all-grasping prerogative of an hereditary magistrate, supported and fortified by an
hereditary branch of the legislative authority. They seem never to have recollected the
danger from legislative usurpations, which, by assembling all power in the same hands,
must lead to the same tyranny as is threatened by executive usurpations.
In a government where numerous and extensive prerogatives are placed in the hands of
an hereditary monarch, the executive department is very justly regarded as the source of
danger, and watched with all the jealousy which a zeal for liberty ought to inspire. In a
democracy, where a multitude of people exercise in person the legislative functions, and
are continually exposed, by their incapacity for regular deliberation and concerted
measures, to the ambitious intrigues of their executive magistrates, tyranny may well be
apprehended, on some favorable emergency, to start up in the same quarter. But in a
representative republic, where the executive magistracy is carefully limited; both in the
extent and the duration of its power; and where the legislative power is exercised by an
assembly, which is inspired, by a supposed influence over the people, with an intrepid
confidence in its own strength; which is sufficiently numerous to feel all the passions
which actuate a multitude, yet not so numerous as to be incapable of pursuing the objects
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POL203Y1: U.S. Government and Politics October 21st, 2011.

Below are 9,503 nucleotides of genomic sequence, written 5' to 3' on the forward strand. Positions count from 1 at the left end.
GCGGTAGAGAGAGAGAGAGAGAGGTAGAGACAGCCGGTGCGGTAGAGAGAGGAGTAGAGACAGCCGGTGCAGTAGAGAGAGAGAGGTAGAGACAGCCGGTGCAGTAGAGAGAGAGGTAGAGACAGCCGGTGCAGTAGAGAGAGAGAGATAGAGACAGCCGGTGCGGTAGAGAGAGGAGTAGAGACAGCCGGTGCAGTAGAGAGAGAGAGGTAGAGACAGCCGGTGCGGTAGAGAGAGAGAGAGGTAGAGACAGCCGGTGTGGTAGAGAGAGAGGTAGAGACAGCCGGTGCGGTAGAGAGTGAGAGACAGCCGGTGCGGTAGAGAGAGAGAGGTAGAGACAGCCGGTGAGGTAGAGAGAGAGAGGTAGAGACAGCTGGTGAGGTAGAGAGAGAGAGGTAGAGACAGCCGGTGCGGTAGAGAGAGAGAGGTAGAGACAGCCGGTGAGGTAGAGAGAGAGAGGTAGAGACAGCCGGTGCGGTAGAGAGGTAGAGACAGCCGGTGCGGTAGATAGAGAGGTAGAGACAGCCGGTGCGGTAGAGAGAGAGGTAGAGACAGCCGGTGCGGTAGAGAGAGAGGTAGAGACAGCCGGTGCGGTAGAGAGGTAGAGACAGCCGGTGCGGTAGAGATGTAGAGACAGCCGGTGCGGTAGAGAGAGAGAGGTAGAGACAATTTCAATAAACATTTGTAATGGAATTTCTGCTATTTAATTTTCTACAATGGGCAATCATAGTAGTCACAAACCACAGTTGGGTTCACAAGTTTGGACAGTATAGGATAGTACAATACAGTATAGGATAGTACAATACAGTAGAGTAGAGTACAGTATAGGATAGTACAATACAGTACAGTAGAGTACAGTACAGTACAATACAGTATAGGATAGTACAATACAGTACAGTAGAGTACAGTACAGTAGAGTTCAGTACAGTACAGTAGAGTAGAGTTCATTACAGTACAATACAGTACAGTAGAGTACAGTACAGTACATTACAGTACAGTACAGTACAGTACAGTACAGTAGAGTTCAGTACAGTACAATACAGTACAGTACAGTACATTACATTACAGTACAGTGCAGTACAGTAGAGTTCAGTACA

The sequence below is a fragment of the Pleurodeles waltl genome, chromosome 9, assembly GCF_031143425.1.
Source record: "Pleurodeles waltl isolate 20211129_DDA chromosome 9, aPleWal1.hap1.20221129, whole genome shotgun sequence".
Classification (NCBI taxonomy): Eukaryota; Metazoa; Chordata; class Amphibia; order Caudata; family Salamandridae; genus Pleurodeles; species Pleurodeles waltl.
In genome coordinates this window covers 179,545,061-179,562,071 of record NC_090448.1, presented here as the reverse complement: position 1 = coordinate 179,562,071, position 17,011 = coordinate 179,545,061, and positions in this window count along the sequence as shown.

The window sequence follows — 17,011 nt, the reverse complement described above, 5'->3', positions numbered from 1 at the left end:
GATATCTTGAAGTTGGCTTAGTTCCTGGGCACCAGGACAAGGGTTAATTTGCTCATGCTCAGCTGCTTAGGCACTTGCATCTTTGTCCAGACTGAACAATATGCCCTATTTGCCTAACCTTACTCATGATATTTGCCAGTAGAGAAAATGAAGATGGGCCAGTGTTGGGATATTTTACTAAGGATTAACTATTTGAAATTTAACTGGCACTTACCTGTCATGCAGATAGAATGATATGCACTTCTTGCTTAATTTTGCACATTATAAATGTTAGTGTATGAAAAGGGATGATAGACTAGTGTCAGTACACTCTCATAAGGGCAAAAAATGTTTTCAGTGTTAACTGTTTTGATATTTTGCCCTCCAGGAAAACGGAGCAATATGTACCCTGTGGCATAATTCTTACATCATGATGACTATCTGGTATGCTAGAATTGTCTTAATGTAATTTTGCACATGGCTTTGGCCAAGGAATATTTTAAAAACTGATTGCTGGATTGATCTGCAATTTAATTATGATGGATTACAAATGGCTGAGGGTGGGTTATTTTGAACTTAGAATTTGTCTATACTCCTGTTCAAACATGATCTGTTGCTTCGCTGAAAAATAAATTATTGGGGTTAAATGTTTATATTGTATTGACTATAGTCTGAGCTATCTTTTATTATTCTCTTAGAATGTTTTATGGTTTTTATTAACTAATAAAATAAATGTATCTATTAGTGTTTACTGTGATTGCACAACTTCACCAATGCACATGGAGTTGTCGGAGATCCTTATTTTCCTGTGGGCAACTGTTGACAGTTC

of its passions, by means which reason prescribes; it is against the enterprising ambition
of this department that the people ought to indulge all their jealousy and exhaust all their
precautions.
The legislative department derives a superiority in our governments from other
circumstances. Its constitutional powers being at once more extensive, and less
susceptible of precise limits, it can, with the greater facility, mask, under complicated and
indirect measures, the encroachments which it makes on the co-ordinate departments. It is
not unfrequently a question of real nicety in legislative bodies, whether the operation of a
particular measure will, or will not, extend beyond the legislative sphere. On the other
side, the executive power being restrained within a narrower compass, and being more
simple in its nature, and the judiciary being described by landmarks still less uncertain,
projects of usurpation by either of these departments would immediately betray and
defeat themselves. Nor is this all: as the legislative department alone has access to the
pockets of the people, and has in some constitutions full discretion, and in all a prevailing